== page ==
Should boys be vaccinated against HPV--yes.
The human papillomavirus (HPV) vaccine is licensed for boys as well as girls in several countries. Disease simulation models on 12-year-olds in the US were used to assess the cost-effectiveness of including boys in a routine HPV vaccination programme for girls. With 75% coverage and an assumption of complete, lifelong vaccine efficacy, routine HPV vaccination of 12-year-old girls was consistently less than $50,000 per quality-adjusted life-year (QALY) gained, compared with screening alone. Including boys in the programme for girls resulted in higher costs that generally exceeded $100,000 per QALY--the conventional threshold of good value for money--even under favourable conditions of vaccine protection and health benefits. Uncertainty still exists in many areas that can either strengthen or attenuate these findings. (1)
An editorial suggests that where the uptake of HPV vaccination is poor in girls, vaccination of boys may become better value by improving herd immunity. Vaccination of boys can also be advocated on ethical grounds, to promote equality and social responsibility. Targeting young women for vaccination and screening older women in developing countries--where 80% of the annual cervical cancer cases occur--would have a bigger effect than widespread HPV vaccination of young men in developed countries, however. The best policy is to ensure that pre-adolescent girls are vaccinated worldwide. (2)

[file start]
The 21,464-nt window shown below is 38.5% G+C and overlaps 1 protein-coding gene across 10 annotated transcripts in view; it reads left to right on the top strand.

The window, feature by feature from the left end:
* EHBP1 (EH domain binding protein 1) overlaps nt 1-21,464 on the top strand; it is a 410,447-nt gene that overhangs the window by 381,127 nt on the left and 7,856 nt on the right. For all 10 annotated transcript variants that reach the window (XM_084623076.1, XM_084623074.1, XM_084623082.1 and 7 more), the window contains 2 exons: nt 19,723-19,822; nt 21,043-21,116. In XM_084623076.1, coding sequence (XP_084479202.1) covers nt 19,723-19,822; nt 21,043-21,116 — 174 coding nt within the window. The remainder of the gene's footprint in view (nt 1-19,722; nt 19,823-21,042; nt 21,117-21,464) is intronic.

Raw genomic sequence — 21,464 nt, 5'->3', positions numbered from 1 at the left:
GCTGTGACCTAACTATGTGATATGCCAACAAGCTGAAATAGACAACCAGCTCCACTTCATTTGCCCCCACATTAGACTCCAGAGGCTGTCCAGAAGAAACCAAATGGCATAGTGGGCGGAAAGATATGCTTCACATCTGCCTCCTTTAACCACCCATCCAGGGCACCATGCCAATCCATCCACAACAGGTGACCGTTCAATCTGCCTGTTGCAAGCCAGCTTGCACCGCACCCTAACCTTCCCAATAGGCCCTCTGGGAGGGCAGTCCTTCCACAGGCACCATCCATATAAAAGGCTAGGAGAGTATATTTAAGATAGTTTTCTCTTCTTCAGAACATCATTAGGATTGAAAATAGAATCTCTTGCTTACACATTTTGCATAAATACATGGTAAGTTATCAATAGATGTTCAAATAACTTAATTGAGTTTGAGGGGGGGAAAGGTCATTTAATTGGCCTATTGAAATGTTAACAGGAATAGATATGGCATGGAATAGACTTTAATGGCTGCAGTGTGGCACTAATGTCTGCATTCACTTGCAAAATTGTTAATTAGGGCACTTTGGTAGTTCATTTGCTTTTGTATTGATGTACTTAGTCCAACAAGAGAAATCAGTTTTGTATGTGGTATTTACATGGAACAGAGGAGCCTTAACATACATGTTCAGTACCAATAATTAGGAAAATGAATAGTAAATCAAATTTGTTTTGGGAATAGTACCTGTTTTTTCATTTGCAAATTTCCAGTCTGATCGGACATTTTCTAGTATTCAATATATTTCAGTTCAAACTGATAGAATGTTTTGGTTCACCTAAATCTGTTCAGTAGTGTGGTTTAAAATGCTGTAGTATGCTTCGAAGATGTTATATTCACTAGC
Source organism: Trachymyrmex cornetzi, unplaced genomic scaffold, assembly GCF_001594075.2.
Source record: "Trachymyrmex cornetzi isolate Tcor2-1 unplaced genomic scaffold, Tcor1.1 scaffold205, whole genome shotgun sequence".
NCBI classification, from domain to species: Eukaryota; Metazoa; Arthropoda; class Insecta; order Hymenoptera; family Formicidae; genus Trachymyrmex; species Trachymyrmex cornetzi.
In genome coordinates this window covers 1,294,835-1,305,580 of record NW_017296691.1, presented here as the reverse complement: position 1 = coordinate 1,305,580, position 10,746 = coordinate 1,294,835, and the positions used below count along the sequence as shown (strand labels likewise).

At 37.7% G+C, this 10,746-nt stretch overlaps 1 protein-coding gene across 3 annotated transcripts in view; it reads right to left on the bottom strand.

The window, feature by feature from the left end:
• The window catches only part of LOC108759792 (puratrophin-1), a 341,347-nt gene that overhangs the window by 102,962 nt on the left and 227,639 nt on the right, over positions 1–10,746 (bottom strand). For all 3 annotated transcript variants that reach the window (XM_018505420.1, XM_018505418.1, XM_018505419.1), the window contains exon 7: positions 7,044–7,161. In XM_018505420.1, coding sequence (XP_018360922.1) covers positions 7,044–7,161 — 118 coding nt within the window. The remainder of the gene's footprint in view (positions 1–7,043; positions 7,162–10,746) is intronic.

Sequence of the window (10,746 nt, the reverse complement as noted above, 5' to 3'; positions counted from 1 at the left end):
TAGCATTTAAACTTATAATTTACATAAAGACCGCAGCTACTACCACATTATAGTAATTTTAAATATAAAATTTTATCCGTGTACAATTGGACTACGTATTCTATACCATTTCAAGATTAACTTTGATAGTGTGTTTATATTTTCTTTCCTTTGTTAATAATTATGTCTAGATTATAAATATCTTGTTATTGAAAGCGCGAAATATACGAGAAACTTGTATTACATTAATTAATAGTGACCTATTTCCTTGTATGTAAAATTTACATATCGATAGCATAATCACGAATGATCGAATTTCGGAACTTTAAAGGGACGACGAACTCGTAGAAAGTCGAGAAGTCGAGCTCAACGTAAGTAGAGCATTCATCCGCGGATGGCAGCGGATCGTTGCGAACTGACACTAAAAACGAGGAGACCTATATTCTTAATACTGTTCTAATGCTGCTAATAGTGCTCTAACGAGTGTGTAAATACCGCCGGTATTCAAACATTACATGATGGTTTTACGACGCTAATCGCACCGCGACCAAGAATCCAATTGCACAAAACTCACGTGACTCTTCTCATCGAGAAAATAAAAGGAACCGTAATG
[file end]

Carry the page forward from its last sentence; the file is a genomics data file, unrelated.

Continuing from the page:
A letter in response claims that the paper and editorial ignored some male-specific HPV-related diseases that should be considered in future cost-effectiveness analyses. Firstly, by vaccinating girls only, men would remain carriers and could transmit the virus to non-vaccinated women and men. Secondly, the percentage of HPV-related diseases is high in some groups of men--for example, oropharyngeal cancer, conjunctival squamous cancer, genital warts, and anal and penile cancers in homosexual, bisexual, and HIV-positive men. Thirdly, HPV in ejaculated sperm may be associated with reduced sperm motility and male infertility, which often needs to be treated with expensive assisted reproduction techniques. Lastly, HPV was recently found in six of 100 cryo-preserved semen samples from men with testicular cancer or infertility, which would have been used for assisted reproduction if not found. (3)
(1.) Kim JJ, Goldie SJ. Cost effectiveness analysis of including boys in a human papillomavirus vaccination programme in the United States. BMJ 2009;339:b3884.
(2.) Castle PE, Scarinci I. Should HPV vaccine be given to men? BMJ 2009;339:b4127.
(3.) Foresta C, Felin A, Garolla A. What about male specific HPV related diseases? BMJ 2009; 339:b4514.
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|Title Annotation:||ROUND UP: Service delivery; human papillomavirus|
|Publication:||Reproductive Health Matters|
|Date:||May 1, 2010|
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